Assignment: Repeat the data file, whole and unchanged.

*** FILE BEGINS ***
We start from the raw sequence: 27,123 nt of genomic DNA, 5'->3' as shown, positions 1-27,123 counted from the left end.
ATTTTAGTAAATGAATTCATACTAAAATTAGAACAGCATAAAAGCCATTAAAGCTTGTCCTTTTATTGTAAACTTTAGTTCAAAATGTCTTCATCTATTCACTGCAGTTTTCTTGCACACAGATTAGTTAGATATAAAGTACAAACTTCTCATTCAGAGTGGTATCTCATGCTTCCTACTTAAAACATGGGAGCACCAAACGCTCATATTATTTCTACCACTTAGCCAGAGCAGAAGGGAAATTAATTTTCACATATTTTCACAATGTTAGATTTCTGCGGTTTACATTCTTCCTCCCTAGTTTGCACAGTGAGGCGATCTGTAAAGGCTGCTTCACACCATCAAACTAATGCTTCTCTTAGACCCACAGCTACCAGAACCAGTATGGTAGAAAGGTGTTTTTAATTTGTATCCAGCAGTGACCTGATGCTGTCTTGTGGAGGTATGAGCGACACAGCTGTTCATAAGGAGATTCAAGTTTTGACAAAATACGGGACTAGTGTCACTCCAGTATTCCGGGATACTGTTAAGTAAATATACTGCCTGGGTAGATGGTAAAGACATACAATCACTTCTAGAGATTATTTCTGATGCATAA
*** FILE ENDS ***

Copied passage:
We start from the raw sequence: 27,123 nt of genomic DNA, 5'->3' as shown, positions 1-27,123 counted from the left end.
ATTTTAGTAAATGAATTCATACTAAAATTAGAACAGCATAAAAGCCATTAAAGCTTGTCCTTTTATTGTAAACTTTAGTTCAAAATGTCTTCATCTATTCACTGCAGTTTTCTTGCACACAGATTAGTTAGATATAAAGTACAAACTTCTCATTCAGAGTGGTATCTCATGCTTCCTACTTAAAACATGGGAGCACCAAACGCTCATATTATTTCTACCACTTAGCCAGAGCAGAAGGGAAATTAATTTTCACATATTTTCACAATGTTAGATTTCTGCGGTTTACATTCTTCCTCCCTAGTTTGCACAGTGAGGCGATCTGTAAAGGCTGCTTCACACCATCAAACTAATGCTTCTCTTAGACCCACAGCTACCAGAACCAGTATGGTAGAAAGGTGTTTTTAATTTGTATCCAGCAGTGACCTGATGCTGTCTTGTGGAGGTATGAGCGACACAGCTGTTCATAAGGAGATTCAAGTTTTGACAAAATACGGGACTAGTGTCACTCCAGTATTCCGGGATACTGTTAAGTAAATATACTGCCTGGGTAGATGGTAAAGACATACAATCACTTCTAGAGATTATTTCTGATGCATAA